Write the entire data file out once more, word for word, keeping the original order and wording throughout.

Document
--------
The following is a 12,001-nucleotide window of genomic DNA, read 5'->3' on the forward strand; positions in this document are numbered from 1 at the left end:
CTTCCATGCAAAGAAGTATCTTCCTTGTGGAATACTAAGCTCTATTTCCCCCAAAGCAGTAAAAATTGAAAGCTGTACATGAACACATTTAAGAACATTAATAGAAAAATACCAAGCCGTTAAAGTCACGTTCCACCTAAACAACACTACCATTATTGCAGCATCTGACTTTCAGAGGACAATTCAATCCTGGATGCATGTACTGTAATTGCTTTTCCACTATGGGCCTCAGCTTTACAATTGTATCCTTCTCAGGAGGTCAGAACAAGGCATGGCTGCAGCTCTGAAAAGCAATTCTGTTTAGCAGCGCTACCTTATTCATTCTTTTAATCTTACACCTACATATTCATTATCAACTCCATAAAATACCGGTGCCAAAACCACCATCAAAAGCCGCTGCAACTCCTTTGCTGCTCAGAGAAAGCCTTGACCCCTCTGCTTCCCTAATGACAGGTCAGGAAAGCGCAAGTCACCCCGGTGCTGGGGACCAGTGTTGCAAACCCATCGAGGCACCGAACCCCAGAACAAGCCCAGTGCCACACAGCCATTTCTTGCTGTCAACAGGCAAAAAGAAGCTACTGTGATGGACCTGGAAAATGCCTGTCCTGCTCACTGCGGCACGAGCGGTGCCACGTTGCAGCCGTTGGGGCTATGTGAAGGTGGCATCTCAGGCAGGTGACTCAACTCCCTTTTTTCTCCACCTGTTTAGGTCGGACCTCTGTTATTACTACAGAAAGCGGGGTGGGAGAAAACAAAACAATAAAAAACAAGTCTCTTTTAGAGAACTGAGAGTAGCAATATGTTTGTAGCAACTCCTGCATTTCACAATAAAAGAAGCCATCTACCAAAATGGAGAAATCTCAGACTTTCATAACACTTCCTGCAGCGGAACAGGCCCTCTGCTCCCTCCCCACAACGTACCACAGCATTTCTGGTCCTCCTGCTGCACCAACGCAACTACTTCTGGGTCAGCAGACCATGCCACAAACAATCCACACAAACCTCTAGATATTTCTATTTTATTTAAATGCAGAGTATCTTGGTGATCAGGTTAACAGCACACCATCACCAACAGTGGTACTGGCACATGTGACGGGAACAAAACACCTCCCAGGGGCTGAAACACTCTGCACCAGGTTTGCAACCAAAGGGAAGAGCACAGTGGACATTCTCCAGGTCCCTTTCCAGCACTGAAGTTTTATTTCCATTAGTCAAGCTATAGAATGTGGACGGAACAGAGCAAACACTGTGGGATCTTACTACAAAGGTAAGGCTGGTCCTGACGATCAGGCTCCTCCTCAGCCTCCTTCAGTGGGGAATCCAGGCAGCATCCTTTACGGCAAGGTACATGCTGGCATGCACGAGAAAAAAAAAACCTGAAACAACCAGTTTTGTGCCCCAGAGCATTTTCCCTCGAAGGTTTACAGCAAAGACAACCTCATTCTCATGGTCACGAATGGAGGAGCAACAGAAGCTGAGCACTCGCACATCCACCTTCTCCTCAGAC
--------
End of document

The following is a 12,001-nucleotide window of genomic DNA, read 5'->3' on the forward strand; positions in this document are numbered from 1 at the left end:
CTTCCATGCAAAGAAGTATCTTCCTTGTGGAATACTAAGCTCTATTTCCCCCAAAGCAGTAAAAATTGAAAGCTGTACATGAACACATTTAAGAACATTAATAGAAAAATACCAAGCCGTTAAAGTCACGTTCCACCTAAACAACACTACCATTATTGCAGCATCTGACTTTCAGAGGACAATTCAATCCTGGATGCATGTACTGTAATTGCTTTTCCACTATGGGCCTCAGCTTTACAATTGTATCCTTCTCAGGAGGTCAGAACAAGGCATGGCTGCAGCTCTGAAAAGCAATTCTGTTTAGCAGCGCTACCTTATTCATTCTTTTAATCTTACACCTACATATTCATTATCAACTCCATAAAATACCGGTGCCAAAACCACCATCAAAAGCCGCTGCAACTCCTTTGCTGCTCAGAGAAAGCCTTGACCCCTCTGCTTCCCTAATGACAGGTCAGGAAAGCGCAAGTCACCCCGGTGCTGGGGACCAGTGTTGCAAACCCATCGAGGCACCGAACCCCAGAACAAGCCCAGTGCCACACAGCCATTTCTTGCTGTCAACAGGCAAAAAGAAGCTACTGTGATGGACCTGGAAAATGCCTGTCCTGCTCACTGCGGCACGAGCGGTGCCACGTTGCAGCCGTTGGGGCTATGTGAAGGTGGCATCTCAGGCAGGTGACTCAACTCCCTTTTTTCTCCACCTGTTTAGGTCGGACCTCTGTTATTACTACAGAAAGCGGGGTGGGAGAAAACAAAACAATAAAAAACAAGTCTCTTTTAGAGAACTGAGAGTAGCAATATGTTTGTAGCAACTCCTGCATTTCACAATAAAAGAAGCCATCTACCAAAATGGAGAAATCTCAGACTTTCATAACACTTCCTGCAGCGGAACAGGCCCTCTGCTCCCTCCCCACAACGTACCACAGCATTTCTGGTCCTCCTGCTGCACCAACGCAACTACTTCTGGGTCAGCAGACCATGCCACAAACAATCCACACAAACCTCTAGATATTTCTATTTTATTTAAATGCAGAGTATCTTGGTGATCAGGTTAACAGCACACCATCACCAACAGTGGTACTGGCACATGTGACGGGAACAAAACACCTCCCAGGGGCTGAAACACTCTGCACCAGGTTTGCAACCAAAGGGAAGAGCACAGTGGACATTCTCCAGGTCCCTTTCCAGCACTGAAGTTTTATTTCCATTAGTCAAGCTATAGAATGTGGACGGAACAGAGCAAACACTGTGGGATCTTACTACAAAGGTAAGGCTGGTCCTGACGATCAGGCTCCTCCTCAGCCTCCTTCAGTGGGGAATCCAGGCAGCATCCTTTACGGCAAGGTACATGCTGGCATGCACGAGAAAAAAAAAACCTGAAACAACCAGTTTTGTGCCCCAGAGCATTTTCCCTCGAAGGTTTACAGCAAAGACAACCTCATTCTCATGGTCACGAATGGAGGAGCAACAGAAGCTGAGCACTCGCACATCCACCTTCTCCTCAGAC